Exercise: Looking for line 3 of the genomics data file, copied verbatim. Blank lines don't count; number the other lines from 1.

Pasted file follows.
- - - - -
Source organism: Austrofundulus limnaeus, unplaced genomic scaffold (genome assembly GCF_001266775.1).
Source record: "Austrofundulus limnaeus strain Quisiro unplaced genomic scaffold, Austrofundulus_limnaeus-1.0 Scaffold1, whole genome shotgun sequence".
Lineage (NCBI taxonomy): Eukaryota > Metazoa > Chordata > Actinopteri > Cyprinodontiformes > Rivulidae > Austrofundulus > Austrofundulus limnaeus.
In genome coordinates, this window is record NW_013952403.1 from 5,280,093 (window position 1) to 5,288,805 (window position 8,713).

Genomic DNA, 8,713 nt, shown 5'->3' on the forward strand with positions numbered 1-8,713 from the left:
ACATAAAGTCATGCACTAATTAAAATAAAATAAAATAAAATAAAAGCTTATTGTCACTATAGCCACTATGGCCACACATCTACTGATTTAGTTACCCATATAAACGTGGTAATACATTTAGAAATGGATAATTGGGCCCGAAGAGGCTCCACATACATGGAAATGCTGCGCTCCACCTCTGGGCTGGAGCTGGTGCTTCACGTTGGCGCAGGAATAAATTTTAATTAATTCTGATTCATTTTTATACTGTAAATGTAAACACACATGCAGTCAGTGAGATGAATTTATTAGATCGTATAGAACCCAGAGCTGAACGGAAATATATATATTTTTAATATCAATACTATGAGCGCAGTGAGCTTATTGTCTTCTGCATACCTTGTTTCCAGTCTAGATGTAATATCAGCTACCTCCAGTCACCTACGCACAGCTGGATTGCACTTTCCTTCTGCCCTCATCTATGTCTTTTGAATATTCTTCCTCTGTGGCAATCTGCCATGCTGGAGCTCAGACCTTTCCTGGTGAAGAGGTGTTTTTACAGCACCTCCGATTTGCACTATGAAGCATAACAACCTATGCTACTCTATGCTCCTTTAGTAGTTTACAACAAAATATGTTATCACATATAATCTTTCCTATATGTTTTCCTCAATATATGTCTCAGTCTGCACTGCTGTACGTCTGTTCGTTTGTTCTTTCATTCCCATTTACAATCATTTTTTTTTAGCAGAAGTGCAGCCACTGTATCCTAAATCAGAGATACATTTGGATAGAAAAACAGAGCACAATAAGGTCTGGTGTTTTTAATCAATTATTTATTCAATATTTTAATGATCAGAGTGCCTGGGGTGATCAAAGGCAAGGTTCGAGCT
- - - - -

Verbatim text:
Lineage (NCBI taxonomy): Eukaryota > Metazoa > Chordata > Actinopteri > Cyprinodontiformes > Rivulidae > Austrofundulus > Austrofundulus limnaeus.